|McCormick's Creek State Park|
|Location||Owen County, Indiana, USA|
|Nearest city||Spencer, Indiana|
|Area||1,924 acres (7.79 km2)|
|Governing body||Indiana Department of Natural Resources|
McCormick's Creek State Park is the oldest state park in the U.S. state of Indiana, dedicated on July 4, 1916, as part of the state's centennial celebration. It is located 14 miles (23 km) west of Bloomington in Owen County.
The park was named after the area's first settler, John McCormick, who settled on 100 acres (0.40 km2) there in 1816, along the canyon by the waterfalls. Up to that time, the land had been hunted by Miami Indians. McCormick's Creek Falls is the main attraction at McCormick's Creek State Park.
On May 12, 1916, a local newspaper editor suggested to an Indiana state legislator that the McCormick's Creek area would be a suitable location for a state park. German-born Indianapolis businessman Richard Lieber championed the idea of establishing a system of state parks for Indiana, and, after winning the property at auction with a bid of $5,250, received it from the Dr. Frederick Denkewalter estate. McCormick's Creek was formally opened on December 11, 1916; the centennial birthday of Indiana. In 1927 a naturalist program was started, a first for Indiana and the United States.
Much of the infrastructure of the park was built by the Civilian Conservation Corps during Franklin D. Roosevelt's New Deal era, and many of the CCC-built structures, retaining walls, and elegant, arched limestone bridges remain in use today. The park entrance gatehouse, former nature center, and a stone arch bridge over McCormick's Creek were listed on the National Register of Historic Places in 1993. There are eight numbered hiking trails in the park, accessing features and park attractions, which include a 90-foot (27 m) fire tower, a scenic ravine and waterfall, small cave, sinkhole formations, and towering stands of second-growth Midwestern hardwoods. The park also features a fine system of equestrian paths.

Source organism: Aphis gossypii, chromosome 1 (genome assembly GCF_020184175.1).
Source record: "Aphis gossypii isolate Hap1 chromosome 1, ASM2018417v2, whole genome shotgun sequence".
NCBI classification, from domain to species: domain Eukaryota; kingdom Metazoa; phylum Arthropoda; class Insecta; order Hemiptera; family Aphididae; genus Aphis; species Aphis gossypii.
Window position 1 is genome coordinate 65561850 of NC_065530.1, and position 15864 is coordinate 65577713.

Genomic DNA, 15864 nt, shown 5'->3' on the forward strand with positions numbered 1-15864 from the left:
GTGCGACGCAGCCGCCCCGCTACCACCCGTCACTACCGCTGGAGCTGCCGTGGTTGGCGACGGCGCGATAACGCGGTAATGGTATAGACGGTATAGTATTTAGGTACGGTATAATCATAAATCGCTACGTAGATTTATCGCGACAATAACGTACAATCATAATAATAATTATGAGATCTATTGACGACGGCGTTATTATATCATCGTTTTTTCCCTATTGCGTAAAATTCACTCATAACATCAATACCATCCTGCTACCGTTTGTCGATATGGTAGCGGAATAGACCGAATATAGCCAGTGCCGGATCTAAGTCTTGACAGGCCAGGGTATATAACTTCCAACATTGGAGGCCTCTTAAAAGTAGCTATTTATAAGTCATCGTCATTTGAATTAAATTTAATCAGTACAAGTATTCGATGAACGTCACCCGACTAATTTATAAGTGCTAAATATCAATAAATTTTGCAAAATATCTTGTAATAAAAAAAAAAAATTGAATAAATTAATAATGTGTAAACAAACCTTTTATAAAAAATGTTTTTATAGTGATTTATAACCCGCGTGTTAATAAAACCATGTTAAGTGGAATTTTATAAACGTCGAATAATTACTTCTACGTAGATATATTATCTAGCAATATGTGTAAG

Also on site is The Canyon Inn, a former sanitarium that now hosts guests for the night. It has an Olympic-sized swimming pool. Overnight camping is also available. In addition, the Old State House quarry is a source of the Indiana limestone used in the Indiana State Capitol building.
The heart of the park is McCormick's Creek Canyon. The upper levels of the canyon are around 700 feet (210 m) above sea levels, dropping to the West Fork of the White River which is near 540 feet (160 m).
The McCormick's Creek waterfall is a primary attraction of the park, as Indiana has few waterfalls due to the relatively flat topography of the state.
Wolf Cave Nature Preserve Trail #5. The Wolf Cave Trail is considered to be of MODERATE difficulty. The trail is 2 miles (3.2 km) long, and it loops through the Wolf Cave Nature Preserve. It is relatively level with a drop into a shallow valley. The trail begins at the Wolf Cave Parking Area. The forest along the route is a Beech-Maple forest. Wolf Cave was formed by the collapse of a cave, leaving only the middle section 'the cave' still roofed.
McCormick's Creek Falls Trail Trail #3. This short 0.8 miles (1.3 km) is considered RUGGED. The trail begins across from Canyon Inn and drops down before rising at the edge of McCormick's Creek Canyon. The trail access and overlook parking lot here before descending to the bottom of the canyon. There are no bridges across the creek. Fluctuating water levels makes some areas seasonably inaccessible. The trail ends at Stoney Restroom, a short walk back to the Canyon Inn.
McCormick's Cove Nature Preserve
- Indiana and Indianans: A History of Aboriginal and Territorial Indiana and the Century of Statehood By Jacob Piatt Dunn pg.51
- http://www.in.gov/dnr/3245.htm Official (Indiana) DNR Historical Timeline
- "National Register Information System". National Register of Historic Places. National Park Service. July 9, 2010.
- McCormick's Creek State Park Map, Indiana Dept of Natural Resources
- Indiana Department of Natural Resources' official Web page
- Image of McCormick's Creek Falls
- Genealogy of John McCormick
- Unofficial web page
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